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Juliet Lapidos at The New York Times:
Several right-wing groups have banded together to form a “voter integrity project’ in response to the news that Republican Senator Thad Cochran is courting black Democratic voters in his runoff with the Tea partier Chris McDaniel.

The Senate Conservatives Fund, Freedom Works and the Tea Party Patriots, all political action committees, will “deploy observers in areas where Mr. Cochran is recruiting Democrats,” according to a Times article. Ken Cuccinelli, the president of the Senate Conservative Funds, said these observers would be trained to see “whether the law is being followed.”

Does anything think this “project” will actually encourage voter “integrity” as opposed to voter suppression? Misinformation is already circulating as to the details of the law that voters must follow.

Jim Newell at The Nation:
We’d like to reiterate what’s going on here: Conservatives will be training “poll watchers” in Mississippi to monitor the activity of black voters. It’s amazing, and sad, to see how quickly things have devolved into awful Mississippi stereotypes here. Just a couple of weeks back, Thad Cochran’s team decided, hey, we should try to appeal to black voters. And almost instantly we have a volunteer army of “election observers” descending upon black polling sites. The Times writes that the effort “evokes memories of the civil rights struggles of the state’s past.” No shit.
Much more on the day's top stories below the fold.

Ari Berman reflects on Freedom Summer:

The fiftieth anniversary of Freedom Summer happens to coincide with the one-year anniversary of the Supreme Court’s decision in Shelby County v. Holder, where the Supreme Court’s conservative majority invalidated Section 4 of the VRA on June 25, 2013. As a result, states like Mississippi, with the worst history of voting discrimination, no longer have to clear their voting changes with the federal government. [...]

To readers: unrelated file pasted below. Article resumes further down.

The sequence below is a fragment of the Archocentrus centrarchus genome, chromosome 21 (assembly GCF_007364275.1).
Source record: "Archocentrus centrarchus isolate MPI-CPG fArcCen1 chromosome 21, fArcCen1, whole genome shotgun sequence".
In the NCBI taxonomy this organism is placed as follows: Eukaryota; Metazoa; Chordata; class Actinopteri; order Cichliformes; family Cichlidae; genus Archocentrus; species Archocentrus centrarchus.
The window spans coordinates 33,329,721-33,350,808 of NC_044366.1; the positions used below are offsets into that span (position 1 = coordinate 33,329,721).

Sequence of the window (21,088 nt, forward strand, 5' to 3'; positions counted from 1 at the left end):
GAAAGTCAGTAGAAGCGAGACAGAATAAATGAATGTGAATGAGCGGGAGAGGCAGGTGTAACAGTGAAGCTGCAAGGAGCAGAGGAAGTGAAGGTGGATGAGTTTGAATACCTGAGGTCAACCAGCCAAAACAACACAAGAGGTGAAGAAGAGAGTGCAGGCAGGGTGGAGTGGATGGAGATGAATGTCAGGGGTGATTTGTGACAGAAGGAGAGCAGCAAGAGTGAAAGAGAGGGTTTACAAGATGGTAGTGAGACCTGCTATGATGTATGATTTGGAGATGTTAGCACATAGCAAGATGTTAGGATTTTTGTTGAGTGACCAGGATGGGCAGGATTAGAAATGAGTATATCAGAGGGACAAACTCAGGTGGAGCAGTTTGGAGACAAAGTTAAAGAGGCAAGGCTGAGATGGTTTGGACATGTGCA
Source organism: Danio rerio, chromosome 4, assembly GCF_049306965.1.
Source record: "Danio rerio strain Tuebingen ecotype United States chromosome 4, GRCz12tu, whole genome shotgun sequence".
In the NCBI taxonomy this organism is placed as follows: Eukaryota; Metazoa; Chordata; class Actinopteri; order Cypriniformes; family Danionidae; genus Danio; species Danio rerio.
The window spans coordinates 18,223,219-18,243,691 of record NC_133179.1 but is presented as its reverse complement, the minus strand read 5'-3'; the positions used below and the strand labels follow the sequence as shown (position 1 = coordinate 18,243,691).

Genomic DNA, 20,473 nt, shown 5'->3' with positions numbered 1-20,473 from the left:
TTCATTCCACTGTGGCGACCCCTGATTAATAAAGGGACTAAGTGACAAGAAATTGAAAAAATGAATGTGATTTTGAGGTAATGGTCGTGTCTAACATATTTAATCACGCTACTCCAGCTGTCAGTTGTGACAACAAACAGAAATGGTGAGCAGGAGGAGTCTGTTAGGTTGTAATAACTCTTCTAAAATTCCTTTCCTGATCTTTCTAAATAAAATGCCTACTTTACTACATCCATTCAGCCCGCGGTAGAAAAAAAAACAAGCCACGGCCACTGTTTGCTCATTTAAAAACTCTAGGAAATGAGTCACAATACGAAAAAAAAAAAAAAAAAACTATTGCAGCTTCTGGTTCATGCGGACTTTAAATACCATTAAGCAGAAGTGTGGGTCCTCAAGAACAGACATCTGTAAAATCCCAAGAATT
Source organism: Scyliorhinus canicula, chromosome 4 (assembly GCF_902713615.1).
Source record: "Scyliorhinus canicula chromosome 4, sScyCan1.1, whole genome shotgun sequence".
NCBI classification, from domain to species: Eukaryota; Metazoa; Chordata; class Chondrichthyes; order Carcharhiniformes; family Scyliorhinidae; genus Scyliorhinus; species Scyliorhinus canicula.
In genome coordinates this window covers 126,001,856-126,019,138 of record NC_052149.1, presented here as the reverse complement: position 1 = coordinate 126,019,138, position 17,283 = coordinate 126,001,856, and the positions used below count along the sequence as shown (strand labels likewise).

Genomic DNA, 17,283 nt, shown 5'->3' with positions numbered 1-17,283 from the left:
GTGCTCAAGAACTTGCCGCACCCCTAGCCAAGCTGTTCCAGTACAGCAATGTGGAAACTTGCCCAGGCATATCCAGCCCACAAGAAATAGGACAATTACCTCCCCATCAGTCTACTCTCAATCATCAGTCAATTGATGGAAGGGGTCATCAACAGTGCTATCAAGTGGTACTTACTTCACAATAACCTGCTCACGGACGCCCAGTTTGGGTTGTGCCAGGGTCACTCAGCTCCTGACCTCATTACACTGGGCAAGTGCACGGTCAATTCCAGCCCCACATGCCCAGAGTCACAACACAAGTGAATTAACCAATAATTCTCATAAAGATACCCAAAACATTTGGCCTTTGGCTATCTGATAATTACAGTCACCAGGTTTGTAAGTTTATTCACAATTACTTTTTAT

Since the 2010 election, twenty-two states have passed new voting restrictions, according to the Brennan Center. This includes requiring strict voter ID to cast a ballot, cutting early voting, making it harder to register to vote and rescinding voting rights for non-violent ex-felons. New restrictions will be in place for the first time in 15 states in the 2014 election. All across the country, we’re seeing the most significant push to restrict voting rights since Reconstruction.

Partisanship is a strong motivating factor for the voting changes – GOP legislatures or governors enacted eighteen of the twenty-two new restrictions.

Turning to Iraq, Eugene Robinson provides his take:
Iraq is shattered and 300 U.S. military advisers can’t put the pieces back together. So now what? An old saying about the Middle East comes to mind: Things can always get worse.

The aim of U.S. policy at this point should be minimizing the calamity, not chasing rainbows of a unified, democratic, pluralistic Iraq — which, sadly, is something the power brokers in Iraq do not want.

Conor Friedersdorf examines extrajudicial drone killings:
On Monday, a federal appeals court released a memo on the extrajudicial killing of U.S. citizen Anwar al-Awlaki. The public should have seen this memo long ago. The Obama Administration suppressed it even after publicly invoking its logic; killing its subject in a drone strike; citing it to justify the legality of the killing; and appointing its author, David Barron, to a lifetime seat on a federal appeals court. Why was it suppressed? If you read the redacted memo, you'll see that nothing released Monday threatens national security or hurts America's ability to wage the war on terrorism. As the debate about the legal standards set forth in the memo intensify, let's not forget what finally seeing this document makes clear: the Obama Administration needlessly and illegitimately hid it from us for years. And this is just the latest evidence that Team Obama abuses its classification power. [...]